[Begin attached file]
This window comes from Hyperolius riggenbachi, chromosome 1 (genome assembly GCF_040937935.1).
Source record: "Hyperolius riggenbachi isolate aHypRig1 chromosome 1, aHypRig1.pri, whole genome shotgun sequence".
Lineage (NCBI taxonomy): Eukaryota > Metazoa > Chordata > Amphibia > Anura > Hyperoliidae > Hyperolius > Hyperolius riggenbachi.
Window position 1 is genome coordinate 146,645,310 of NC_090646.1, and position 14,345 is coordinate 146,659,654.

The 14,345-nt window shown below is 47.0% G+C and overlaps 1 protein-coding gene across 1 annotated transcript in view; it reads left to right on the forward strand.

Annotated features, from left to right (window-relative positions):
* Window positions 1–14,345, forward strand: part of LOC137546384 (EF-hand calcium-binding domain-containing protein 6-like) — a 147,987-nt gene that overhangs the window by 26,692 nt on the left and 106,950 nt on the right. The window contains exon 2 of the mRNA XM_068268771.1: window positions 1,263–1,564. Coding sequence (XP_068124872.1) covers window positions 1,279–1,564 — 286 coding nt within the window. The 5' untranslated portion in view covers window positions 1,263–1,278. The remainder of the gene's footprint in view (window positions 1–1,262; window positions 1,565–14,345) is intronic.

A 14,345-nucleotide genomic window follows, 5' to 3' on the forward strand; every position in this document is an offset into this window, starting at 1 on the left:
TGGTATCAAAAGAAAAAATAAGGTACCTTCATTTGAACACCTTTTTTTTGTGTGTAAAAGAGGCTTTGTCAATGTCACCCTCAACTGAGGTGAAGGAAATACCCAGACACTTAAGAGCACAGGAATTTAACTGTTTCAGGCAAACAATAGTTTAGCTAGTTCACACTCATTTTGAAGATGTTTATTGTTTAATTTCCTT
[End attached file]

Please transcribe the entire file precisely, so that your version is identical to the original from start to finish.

This window comes from Hyperolius riggenbachi, chromosome 1 (genome assembly GCF_040937935.1).
Source record: "Hyperolius riggenbachi isolate aHypRig1 chromosome 1, aHypRig1.pri, whole genome shotgun sequence".
Lineage (NCBI taxonomy): Eukaryota > Metazoa > Chordata > Amphibia > Anura > Hyperoliidae > Hyperolius > Hyperolius riggenbachi.
Window position 1 is genome coordinate 146,645,310 of NC_090646.1, and position 14,345 is coordinate 146,659,654.

The 14,345-nt window shown below is 47.0% G+C and overlaps 1 protein-coding gene across 1 annotated transcript in view; it reads left to right on the forward strand.

Annotated features, from left to right (window-relative positions):
* Window positions 1–14,345, forward strand: part of LOC137546384 (EF-hand calcium-binding domain-containing protein 6-like) — a 147,987-nt gene that overhangs the window by 26,692 nt on the left and 106,950 nt on the right. The window contains exon 2 of the mRNA XM_068268771.1: window positions 1,263–1,564. Coding sequence (XP_068124872.1) covers window positions 1,279–1,564 — 286 coding nt within the window. The 5' untranslated portion in view covers window positions 1,263–1,278. The remainder of the gene's footprint in view (window positions 1–1,262; window positions 1,565–14,345) is intronic.

A 14,345-nucleotide genomic window follows, 5' to 3' on the forward strand; every position in this document is an offset into this window, starting at 1 on the left:
TGGTATCAAAAGAAAAAATAAGGTACCTTCATTTGAACACCTTTTTTTTGTGTGTAAAAGAGGCTTTGTCAATGTCACCCTCAACTGAGGTGAAGGAAATACCCAGACACTTAAGAGCACAGGAATTTAACTGTTTCAGGCAAACAATAGTTTAGCTAGTTCACACTCATTTTGAAGATGTTTATTGTTTAATTTCCTT